Doors exploration. "'High Dive' asks the question 'If I had never gotten sick, where would I be?'" says
McMahon. "My illness put a lot into perspective for my wife (then girlfriend) and I. With 'High Dive' I
imagined what it would have been like if we'd split up and she'd moved on. In a universal sense, it's about
letting someone go and realizing you were wrong, but it's too late." The song buoys McMahon's gentle
tenor, slowly building from a spare composition with a snapping, driving beat, 'High Dive' swells into the bridge ("Flashbacks get me close") and resolves into a viscerally satisfying chorus flush with other voices,
McMahon's piano wrapping around the melody.
Intimate details populate the album, with McMahon writing sometimes obliquely, sometimes frankly
about his struggles. "See Her on the Weekend," a literal recounting of his time in Topanga, drops the aside
"I drink more than the doctors say I should." "Halls" outlines self-sabotaging tendencies in service of his
career, "Cut my hair, and I found me a new girlfriend / Thought a broken heart could write a perfect song."
"All Our Lives" is particularly unguarded but even when he's singing about someone else, an old friend
with "a heart so gold, and words so blue / in a body home from hell," you wonder if he's not singing about
himself in some roundabout way.
The first single, "Cecilia and the Satellite" was actually one of the last songs written for the album. "A few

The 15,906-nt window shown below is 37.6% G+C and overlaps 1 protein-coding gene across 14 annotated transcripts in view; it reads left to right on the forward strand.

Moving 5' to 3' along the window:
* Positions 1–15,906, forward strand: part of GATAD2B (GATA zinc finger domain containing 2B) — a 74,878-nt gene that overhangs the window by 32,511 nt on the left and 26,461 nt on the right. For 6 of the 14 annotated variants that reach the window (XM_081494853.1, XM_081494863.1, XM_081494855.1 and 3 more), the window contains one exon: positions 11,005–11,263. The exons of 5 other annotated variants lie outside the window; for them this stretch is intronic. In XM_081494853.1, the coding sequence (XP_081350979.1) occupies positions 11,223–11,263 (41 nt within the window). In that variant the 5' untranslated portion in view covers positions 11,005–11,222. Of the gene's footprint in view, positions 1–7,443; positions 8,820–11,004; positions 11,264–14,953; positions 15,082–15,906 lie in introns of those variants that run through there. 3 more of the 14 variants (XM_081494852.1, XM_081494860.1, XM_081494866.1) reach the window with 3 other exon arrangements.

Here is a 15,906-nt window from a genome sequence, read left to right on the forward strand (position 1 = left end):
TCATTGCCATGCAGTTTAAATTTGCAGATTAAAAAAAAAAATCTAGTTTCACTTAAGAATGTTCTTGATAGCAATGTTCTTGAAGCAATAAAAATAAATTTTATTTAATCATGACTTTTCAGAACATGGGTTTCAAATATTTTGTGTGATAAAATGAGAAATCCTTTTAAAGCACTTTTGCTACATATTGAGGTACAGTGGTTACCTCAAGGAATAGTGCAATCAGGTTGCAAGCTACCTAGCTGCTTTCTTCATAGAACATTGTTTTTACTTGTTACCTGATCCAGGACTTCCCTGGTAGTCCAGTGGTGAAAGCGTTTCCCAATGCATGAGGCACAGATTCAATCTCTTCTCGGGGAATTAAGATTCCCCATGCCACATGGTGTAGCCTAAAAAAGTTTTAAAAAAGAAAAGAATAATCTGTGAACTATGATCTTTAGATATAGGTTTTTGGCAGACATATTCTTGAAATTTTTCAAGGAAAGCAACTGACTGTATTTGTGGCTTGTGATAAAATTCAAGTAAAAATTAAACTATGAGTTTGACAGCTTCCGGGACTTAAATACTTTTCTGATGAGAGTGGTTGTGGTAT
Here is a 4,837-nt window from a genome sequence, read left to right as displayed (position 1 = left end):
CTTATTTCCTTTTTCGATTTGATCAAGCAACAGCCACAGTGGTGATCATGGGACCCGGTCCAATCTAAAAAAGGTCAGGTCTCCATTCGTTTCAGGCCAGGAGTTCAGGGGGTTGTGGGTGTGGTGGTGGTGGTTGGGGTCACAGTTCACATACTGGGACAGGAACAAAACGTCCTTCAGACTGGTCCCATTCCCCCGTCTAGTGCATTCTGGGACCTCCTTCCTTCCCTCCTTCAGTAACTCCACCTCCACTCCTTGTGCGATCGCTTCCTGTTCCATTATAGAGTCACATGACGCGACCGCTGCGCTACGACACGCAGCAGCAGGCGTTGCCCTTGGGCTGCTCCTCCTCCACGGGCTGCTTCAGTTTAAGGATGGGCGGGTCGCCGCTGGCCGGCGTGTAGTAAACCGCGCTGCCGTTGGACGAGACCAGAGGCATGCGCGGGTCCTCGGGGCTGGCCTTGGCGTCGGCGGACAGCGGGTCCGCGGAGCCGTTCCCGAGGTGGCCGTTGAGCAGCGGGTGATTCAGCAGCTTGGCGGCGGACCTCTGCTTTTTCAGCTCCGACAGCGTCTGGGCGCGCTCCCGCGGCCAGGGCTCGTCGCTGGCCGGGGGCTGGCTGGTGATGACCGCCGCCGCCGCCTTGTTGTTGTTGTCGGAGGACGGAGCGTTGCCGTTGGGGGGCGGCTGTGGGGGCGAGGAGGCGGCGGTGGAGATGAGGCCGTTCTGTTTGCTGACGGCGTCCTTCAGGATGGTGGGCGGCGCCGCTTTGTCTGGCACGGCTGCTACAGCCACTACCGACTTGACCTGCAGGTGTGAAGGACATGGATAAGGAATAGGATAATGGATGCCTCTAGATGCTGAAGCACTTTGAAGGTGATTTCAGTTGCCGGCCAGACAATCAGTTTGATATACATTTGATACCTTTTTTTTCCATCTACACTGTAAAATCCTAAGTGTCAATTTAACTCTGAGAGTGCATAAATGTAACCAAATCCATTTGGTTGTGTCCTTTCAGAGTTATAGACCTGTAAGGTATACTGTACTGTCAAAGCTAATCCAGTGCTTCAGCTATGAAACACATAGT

weeks before Cecilia was born, I was introduced to James Flannigan, a British songwriter and producer. I
knew I wanted to write a song for her, to show her who I was before she was born and my commitment
to protect her." While "Cecilia" details McMahon's love in high contrast with what he calls "the
impermanence of living," - its soaring chorus anchored by a kick drum like the steady thump of a
After seeing the impressive results of their session, McMahon asked Flannigan to join him and Viola to
help finish production of the album. The three of them bounced around LA in various production spaces
and studios until all the details had been tweaked and McMahon was satisfied that it reflected the journey
as a whole. "I had been dreaming about an album that sounded like this for years, but I didn't know it
until I heard it. It took all three of us. I realize now how important every piece of the process was - every
step on the path and every voice in the room."
If, as McMahon says, "music is a mirror to the adventure of living," then it follows that each new chapter
of life deserves its own title. As such, he decided his music would go forward under the name Andrew
McMahon in the Wilderness. "My wilderness is mostly abstract," he posits, "I forced myself into strange
new places on the hunt for these songs, and I met some amazing people in the process. The new name
carries the spirit of our collaboration."
There is a balancing act that permeates not only McMahon's life but his new album as well, mixing the
electronic and the acoustic, the modern and the classic. But even though McMahon may have created two
mini-masterpieces: an epic pop album stocked to the gills with anthemic songs and a healthy, bright, baby
girl with Kelly, there's no question which one he's more proud of.
We express our experiences as a shared unit , through music and an agreement of sound. No one always gets along, but with lows come highs and fighting always has an end. we accept struggle and are passionate about the lives we lead. We create the music that comes naturally to us and we're not afraid of change. We have all made changes for better and for worse but whats done is done and we are thrilled with the present. We all have a story to tell and whether it's audible, visual, silence or motion, we cant hide the fact that we are constantly creating new moments to share. We are American Authors from Brooklyn, New york.